Wayne Winegarden

With these basic freedoms established, millions (or hundreds of millions) of citizens are empowered to leverage their own individual knowledge and initiative to better their own situation. In so doing, as Adam Smith illustrated over 240 years ago, the wealth of overall society grows in tandem. The wealth of the United States, Europe, Japan and much of East Asia stand as a testament to the universal power of economic freedom and capitalism to unleash the power of economic growth and lift hundreds of millions of people out of poverty.

In this realm, GE’s decisions to invest in wind power may be the right decision. Reading the energy consumer tea leaves, Jeffrey Immelt may have realized that wind power is technologically feasible and that consumers will prefer wind power over other alternatives. Thus, the investment is warranted. If he is correct, the marketplace will reward GE. GE’s sales will grow and their shareholders will make more money. As for society, we will have a more desirable power source and not just from GE as other competitor’s jump on the wind power bandwagon.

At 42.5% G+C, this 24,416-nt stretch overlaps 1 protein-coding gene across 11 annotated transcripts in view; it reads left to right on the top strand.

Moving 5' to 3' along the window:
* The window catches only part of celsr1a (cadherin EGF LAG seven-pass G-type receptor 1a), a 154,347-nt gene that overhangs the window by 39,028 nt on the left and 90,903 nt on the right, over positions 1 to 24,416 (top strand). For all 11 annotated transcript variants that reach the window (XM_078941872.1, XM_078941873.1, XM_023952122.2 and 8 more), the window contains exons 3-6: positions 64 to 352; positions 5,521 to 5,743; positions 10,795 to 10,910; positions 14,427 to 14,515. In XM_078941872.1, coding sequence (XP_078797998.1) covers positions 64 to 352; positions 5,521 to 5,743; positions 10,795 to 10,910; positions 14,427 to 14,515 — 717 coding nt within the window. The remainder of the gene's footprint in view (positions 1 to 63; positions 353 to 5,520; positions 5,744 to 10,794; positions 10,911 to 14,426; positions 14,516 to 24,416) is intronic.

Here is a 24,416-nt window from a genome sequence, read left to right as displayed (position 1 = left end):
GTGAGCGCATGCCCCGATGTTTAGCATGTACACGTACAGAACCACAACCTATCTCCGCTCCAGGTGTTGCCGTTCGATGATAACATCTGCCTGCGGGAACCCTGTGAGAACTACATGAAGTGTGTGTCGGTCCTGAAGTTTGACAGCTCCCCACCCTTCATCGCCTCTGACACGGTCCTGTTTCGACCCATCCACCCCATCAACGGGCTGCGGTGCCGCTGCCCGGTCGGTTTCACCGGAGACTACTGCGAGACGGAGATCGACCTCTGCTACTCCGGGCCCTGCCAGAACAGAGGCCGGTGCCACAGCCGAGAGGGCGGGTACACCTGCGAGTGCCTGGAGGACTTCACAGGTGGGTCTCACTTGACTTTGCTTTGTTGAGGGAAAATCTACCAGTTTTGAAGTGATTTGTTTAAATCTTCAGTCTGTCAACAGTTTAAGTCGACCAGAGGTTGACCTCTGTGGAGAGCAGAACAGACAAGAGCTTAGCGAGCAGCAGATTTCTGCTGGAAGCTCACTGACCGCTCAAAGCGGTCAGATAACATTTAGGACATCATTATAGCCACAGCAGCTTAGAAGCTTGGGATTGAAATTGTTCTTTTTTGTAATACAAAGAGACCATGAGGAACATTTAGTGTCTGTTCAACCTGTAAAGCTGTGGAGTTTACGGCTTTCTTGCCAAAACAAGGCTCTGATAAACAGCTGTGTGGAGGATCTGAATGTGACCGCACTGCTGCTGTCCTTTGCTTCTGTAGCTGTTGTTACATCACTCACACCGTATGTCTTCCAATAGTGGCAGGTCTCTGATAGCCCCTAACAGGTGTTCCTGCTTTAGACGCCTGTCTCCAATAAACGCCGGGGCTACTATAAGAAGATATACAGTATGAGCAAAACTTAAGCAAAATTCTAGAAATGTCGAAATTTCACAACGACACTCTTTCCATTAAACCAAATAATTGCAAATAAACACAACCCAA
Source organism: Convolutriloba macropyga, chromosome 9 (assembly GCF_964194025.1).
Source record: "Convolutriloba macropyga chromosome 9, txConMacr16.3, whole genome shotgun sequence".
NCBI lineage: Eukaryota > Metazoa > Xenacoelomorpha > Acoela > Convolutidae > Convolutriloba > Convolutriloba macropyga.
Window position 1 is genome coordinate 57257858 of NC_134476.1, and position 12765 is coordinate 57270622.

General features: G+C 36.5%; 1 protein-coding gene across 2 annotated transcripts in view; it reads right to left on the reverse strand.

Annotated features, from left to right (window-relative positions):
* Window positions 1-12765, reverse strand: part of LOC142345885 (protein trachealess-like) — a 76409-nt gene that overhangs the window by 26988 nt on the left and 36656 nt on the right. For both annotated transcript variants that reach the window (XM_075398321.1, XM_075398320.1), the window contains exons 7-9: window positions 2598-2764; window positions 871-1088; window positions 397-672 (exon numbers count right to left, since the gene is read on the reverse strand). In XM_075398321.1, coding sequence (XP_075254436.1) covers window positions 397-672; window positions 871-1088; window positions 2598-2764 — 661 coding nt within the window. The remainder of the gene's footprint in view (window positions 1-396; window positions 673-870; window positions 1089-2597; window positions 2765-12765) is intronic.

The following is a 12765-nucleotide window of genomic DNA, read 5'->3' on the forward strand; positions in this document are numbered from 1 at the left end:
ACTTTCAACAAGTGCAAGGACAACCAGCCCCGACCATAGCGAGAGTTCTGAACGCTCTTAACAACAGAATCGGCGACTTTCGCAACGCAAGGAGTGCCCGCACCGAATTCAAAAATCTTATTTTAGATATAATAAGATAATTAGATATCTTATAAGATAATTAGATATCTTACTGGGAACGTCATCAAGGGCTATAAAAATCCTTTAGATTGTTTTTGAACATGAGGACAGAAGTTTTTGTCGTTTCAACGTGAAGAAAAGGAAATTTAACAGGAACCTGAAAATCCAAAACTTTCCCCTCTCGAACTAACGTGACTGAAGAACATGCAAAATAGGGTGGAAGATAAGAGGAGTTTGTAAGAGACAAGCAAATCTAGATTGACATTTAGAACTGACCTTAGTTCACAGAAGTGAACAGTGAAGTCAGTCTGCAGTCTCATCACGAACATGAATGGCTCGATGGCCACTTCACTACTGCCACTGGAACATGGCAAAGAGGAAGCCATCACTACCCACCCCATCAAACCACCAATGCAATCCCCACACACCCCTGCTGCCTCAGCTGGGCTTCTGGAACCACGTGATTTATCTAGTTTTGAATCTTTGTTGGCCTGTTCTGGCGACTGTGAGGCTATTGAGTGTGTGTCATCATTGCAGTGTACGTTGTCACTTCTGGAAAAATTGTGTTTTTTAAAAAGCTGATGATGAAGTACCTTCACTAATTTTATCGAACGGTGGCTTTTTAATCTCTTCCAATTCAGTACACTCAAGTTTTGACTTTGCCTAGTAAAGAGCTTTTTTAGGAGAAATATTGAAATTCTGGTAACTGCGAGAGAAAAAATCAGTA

But, what if Mr. Immelt is wrong? What if wind power is not technologically feasible, or what if consumers will be unsatisfied with their power if it is delivered by wind technology. In this case, GE will lose money. Its shareholders will be unhappy and Mr. Immelt’s job will be less secure. As for the impact on society, it depends.

Capitalism is a process of creative destruction. For instance, the CD player was a great leap forward over record players. Because of the improved consumer benefits, consumers migrated away from records and toward the new technology, CD’s. In essence, the introduction of the CD destroyed the album.

From this perspective, a wasted investment in a promising technology is not necessarily a bad thing for society – if GE does not try we may never reap the rewards of wind power. Additionally, in a free market there are many other experiments with other technologies (some old, some new) occurring simultaneously. Through this experimental process, our scarce knowledge is put to its best uses and society benefits.

CSR’s policies endanger this process. As opposed to letting those people with the best knowledge experiment, CSR advocates presume they already know the answer. The CSR activists already know that investing in wind power will enhance GE’s profits. Their presumption thwarts the market process that is responsible for so many of the gains our society has made throughout the years.

It also raises a more fundamental question: if CSR activists already know how to maximize profits, why not “do well by doing good” themselves? The answer, to paraphrase Detouches: "Advocating is easy, business is difficult."

Wayne Winegarden

Wayne H. Winegarden Ph.D. is a partner in the firm Arduin, Laffer & Moore Econometrics.

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